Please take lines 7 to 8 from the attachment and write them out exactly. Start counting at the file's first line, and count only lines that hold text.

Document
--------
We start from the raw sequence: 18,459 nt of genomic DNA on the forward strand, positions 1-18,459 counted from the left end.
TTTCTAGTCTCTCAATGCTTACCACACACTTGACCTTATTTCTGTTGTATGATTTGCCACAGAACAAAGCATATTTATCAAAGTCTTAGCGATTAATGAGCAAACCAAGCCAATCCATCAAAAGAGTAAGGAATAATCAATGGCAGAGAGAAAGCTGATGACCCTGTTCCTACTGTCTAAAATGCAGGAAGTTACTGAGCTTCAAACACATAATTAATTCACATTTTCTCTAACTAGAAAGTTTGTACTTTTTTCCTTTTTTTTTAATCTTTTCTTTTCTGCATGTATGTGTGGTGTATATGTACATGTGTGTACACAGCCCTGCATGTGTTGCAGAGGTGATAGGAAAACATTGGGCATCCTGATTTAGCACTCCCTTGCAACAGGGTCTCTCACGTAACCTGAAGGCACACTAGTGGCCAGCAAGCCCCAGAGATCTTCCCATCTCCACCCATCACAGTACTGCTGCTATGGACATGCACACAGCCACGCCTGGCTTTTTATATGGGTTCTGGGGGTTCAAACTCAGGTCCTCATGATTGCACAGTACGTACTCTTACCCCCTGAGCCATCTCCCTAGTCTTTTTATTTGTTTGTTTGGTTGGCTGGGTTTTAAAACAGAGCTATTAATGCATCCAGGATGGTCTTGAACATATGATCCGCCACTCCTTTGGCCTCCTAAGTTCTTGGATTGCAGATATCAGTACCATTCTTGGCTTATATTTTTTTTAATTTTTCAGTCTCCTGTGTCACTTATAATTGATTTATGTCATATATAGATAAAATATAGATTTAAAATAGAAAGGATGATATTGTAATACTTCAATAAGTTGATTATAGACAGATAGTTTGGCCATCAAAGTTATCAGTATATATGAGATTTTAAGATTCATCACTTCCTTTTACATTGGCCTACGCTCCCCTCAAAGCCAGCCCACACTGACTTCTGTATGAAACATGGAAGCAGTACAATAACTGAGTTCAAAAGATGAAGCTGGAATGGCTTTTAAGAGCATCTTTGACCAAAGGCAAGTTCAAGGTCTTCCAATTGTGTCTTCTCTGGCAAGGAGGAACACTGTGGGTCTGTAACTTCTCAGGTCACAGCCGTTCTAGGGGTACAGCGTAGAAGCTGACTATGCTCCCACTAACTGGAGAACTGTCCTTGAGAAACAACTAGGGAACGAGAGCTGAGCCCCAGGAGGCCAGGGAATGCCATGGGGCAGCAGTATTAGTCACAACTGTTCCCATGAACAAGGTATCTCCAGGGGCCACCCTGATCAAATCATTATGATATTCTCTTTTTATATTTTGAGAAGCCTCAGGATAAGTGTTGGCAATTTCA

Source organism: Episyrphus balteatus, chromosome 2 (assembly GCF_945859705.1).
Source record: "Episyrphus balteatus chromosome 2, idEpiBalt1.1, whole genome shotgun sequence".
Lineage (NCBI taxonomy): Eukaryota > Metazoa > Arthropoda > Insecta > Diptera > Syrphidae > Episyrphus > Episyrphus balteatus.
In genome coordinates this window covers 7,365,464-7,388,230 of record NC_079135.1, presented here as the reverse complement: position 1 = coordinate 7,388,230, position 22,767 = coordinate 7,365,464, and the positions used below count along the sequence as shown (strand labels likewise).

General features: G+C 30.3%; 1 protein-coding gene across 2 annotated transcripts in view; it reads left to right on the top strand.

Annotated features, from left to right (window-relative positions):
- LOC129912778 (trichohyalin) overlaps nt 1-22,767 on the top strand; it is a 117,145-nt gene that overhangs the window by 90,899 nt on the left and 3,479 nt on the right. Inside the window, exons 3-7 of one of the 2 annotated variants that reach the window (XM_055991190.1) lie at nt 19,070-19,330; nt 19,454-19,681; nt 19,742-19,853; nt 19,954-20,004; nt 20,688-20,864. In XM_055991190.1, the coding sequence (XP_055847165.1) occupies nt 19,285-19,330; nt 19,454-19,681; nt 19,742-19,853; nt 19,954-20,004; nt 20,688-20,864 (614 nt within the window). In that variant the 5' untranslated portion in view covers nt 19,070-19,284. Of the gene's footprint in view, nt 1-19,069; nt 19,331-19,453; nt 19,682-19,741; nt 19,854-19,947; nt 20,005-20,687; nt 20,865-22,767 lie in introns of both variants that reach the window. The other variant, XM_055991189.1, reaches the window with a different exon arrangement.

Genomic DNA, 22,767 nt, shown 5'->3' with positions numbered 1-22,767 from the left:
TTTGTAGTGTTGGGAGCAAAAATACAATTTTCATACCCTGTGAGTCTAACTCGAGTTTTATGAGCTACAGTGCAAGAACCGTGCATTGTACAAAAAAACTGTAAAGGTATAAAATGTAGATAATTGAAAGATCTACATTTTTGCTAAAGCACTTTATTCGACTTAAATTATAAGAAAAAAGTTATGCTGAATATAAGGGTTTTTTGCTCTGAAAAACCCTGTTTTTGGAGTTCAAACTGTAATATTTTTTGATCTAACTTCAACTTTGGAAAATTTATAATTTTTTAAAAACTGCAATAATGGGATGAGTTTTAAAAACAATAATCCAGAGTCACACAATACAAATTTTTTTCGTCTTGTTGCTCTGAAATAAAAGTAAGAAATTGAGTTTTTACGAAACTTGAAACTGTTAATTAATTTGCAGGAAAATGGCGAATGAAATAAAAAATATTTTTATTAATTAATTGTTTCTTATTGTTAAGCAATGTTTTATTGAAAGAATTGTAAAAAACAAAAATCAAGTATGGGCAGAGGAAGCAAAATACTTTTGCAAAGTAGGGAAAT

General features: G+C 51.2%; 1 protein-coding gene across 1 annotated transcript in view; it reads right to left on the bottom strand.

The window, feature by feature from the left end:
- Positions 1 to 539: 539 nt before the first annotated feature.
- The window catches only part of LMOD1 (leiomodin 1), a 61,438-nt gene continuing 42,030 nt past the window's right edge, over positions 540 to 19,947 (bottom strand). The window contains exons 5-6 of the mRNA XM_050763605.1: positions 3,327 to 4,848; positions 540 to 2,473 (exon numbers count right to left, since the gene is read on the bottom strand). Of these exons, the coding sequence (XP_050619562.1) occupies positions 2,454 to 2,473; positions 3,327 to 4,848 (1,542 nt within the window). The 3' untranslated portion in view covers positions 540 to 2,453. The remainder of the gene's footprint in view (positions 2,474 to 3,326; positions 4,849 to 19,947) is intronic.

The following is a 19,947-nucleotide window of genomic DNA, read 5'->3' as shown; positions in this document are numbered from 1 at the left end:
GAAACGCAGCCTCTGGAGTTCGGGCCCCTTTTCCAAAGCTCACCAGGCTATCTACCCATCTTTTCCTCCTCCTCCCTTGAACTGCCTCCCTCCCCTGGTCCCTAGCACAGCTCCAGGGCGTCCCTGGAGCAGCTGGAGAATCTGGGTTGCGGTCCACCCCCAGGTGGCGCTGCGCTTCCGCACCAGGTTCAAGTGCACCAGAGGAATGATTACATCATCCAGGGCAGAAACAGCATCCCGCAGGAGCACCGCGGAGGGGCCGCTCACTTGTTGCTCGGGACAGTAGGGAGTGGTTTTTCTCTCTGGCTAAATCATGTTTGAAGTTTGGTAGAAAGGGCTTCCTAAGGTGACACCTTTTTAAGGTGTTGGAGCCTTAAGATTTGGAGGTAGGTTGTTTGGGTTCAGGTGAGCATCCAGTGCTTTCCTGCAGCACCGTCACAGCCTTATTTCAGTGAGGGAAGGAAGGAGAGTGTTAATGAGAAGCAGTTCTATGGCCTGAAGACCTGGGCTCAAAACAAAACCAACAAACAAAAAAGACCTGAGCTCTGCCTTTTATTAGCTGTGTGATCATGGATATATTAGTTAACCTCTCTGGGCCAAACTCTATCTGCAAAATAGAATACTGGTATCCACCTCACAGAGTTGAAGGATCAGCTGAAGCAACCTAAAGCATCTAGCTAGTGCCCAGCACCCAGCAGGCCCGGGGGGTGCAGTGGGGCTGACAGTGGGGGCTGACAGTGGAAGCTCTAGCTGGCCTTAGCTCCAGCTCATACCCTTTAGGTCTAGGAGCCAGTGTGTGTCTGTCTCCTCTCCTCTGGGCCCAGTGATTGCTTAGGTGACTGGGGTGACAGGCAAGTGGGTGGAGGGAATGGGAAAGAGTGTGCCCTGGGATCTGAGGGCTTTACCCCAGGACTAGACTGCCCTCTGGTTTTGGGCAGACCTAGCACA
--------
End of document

General features: G+C 30.3%; 1 protein-coding gene across 2 annotated transcripts in view; it reads left to right on the top strand.

Annotated features, from left to right (window-relative positions):